By Joshua Hagen
The Korean grip o-uchi has long been a staple of the Korean National team, hence the name. It can be a very effective tool for controlling your opponent, and the space between you. With a hand on either side of the collar, there is a natural weight on your opponent’s neck, which reduces their mobility if used properly.
I find the Korean grip especially effective on an opponent who’s stance is the oposite of your own, and who favours counter attacks like uchi mata gaeshi. This grip will limit your ability to attempt forward techniques, as well as the effectiveness of same, since you do not have any control of your partner’s sleeve. I don’t feel the same limitations on backwards techniques, however. I would in fact say that the majority of the attacks done from this grip should be in the backwards direction, unless a great opportunity arises. This is a reasonable sacrifice to make, in my opinion, if my opponent is sitting on a fastball (waiting to counter attack forward techniques), it makes no sense to give them what they want.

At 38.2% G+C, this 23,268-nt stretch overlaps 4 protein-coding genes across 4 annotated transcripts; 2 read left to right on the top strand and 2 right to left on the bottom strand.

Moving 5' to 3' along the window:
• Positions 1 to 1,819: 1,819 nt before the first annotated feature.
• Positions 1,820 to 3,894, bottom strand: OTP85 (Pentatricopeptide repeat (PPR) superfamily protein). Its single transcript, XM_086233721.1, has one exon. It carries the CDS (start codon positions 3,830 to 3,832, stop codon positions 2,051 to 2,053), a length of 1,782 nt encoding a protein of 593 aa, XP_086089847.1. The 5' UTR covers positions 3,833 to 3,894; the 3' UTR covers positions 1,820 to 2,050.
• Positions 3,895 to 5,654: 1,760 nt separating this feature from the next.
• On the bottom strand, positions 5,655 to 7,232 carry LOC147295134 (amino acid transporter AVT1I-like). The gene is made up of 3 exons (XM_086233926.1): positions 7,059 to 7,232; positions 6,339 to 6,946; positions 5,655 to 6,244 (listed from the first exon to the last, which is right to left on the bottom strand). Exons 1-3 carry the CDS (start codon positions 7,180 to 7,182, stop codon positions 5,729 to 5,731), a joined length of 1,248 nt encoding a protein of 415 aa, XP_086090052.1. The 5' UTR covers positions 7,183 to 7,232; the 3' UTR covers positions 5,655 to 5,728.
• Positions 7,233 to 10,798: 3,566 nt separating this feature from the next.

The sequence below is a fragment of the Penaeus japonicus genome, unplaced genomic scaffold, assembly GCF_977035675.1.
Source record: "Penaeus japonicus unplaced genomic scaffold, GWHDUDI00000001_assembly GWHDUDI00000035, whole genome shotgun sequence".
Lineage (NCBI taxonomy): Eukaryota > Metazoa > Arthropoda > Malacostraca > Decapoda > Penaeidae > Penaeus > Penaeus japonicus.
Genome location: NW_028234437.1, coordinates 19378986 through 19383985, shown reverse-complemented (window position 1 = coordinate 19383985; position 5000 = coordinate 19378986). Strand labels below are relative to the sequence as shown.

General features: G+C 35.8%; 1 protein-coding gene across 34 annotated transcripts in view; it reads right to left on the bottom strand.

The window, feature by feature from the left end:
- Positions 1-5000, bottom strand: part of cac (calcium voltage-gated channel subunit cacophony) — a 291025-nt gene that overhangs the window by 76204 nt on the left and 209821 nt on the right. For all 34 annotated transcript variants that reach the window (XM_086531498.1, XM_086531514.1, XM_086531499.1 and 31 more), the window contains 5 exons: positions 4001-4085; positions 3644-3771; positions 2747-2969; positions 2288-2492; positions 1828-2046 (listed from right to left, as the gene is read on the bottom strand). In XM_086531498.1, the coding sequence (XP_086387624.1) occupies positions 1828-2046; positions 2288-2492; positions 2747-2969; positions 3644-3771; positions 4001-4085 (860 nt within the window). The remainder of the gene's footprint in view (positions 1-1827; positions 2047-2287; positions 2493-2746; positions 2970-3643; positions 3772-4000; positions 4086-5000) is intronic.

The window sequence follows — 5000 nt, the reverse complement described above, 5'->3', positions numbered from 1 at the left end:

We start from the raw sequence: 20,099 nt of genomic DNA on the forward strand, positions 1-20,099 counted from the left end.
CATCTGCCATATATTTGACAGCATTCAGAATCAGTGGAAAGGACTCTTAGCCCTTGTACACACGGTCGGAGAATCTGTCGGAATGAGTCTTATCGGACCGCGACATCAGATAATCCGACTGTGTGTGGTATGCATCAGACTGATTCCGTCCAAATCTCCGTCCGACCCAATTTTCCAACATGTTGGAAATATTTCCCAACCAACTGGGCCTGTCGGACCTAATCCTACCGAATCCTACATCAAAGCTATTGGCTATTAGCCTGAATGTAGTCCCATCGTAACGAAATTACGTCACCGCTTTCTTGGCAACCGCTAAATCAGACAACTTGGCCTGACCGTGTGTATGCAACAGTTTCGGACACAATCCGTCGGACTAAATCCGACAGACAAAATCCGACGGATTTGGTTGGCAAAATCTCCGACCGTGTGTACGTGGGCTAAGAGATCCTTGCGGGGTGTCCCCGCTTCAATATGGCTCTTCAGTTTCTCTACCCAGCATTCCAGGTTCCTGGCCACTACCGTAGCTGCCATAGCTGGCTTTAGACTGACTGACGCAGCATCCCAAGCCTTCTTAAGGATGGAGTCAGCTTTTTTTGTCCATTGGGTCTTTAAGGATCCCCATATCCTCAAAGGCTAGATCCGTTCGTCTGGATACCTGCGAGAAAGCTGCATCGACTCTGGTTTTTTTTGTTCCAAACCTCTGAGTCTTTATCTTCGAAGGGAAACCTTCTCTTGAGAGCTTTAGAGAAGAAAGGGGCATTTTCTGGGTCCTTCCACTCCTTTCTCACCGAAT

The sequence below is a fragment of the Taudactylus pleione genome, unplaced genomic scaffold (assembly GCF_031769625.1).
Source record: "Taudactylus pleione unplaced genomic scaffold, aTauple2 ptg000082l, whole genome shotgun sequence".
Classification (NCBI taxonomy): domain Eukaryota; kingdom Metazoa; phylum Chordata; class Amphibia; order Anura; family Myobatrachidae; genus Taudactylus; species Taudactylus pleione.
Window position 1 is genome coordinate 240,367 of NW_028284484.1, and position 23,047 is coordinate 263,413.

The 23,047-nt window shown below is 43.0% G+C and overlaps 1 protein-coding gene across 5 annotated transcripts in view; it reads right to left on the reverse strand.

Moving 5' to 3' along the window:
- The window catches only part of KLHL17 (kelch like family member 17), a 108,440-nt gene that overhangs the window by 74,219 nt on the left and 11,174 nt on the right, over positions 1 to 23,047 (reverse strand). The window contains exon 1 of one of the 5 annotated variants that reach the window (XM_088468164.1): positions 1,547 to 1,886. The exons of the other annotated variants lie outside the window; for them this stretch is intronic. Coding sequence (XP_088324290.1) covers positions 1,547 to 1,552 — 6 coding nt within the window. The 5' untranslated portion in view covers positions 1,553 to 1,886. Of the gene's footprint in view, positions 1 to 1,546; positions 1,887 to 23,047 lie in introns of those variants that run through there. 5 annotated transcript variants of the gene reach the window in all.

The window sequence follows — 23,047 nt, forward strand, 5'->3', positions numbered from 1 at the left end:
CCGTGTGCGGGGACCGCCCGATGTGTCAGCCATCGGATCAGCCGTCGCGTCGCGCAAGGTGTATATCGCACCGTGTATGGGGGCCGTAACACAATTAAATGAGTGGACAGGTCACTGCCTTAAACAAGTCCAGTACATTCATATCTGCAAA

Since my article on the effectiveness of the most used throws in judo, I’ve put more of an emphasis on developing o-uchi-gari in my own dojo. I believe the sample size was large enough that to not do it would be an act of stubbornness on my part. My research has set me on a journey of using o-uchi-gari from different grips, different positions, and different styles. The Korean grip o-uchi-gari has quickly become a favourite with both my students and myself. I hope you enjoy the video.